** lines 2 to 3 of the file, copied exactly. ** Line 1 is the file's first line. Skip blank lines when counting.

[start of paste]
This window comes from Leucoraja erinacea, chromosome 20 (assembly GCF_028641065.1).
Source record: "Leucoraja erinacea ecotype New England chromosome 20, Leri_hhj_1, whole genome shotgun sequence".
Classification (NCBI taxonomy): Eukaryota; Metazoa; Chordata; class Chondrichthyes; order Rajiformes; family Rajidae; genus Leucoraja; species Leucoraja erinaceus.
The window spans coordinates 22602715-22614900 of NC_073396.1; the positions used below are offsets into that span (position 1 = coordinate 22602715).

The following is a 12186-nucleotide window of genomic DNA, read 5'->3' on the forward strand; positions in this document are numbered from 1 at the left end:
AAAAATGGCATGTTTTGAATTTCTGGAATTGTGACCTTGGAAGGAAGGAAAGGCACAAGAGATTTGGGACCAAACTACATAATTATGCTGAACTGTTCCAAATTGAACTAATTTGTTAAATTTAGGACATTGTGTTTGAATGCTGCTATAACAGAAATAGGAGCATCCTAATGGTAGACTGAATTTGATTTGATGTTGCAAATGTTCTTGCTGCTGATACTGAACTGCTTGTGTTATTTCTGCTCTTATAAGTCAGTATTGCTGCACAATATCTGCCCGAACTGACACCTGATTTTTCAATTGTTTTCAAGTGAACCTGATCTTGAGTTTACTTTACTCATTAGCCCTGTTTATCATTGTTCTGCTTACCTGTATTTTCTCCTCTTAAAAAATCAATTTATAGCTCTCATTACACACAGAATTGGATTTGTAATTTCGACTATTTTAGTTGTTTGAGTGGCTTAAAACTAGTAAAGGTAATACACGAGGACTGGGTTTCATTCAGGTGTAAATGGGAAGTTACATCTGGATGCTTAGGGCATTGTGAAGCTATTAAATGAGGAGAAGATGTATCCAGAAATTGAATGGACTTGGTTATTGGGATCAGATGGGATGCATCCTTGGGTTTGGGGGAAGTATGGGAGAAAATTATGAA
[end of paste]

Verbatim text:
Source record: "Leucoraja erinacea ecotype New England chromosome 20, Leri_hhj_1, whole genome shotgun sequence".
Classification (NCBI taxonomy): Eukaryota; Metazoa; Chordata; class Chondrichthyes; order Rajiformes; family Rajidae; genus Leucoraja; species Leucoraja erinaceus.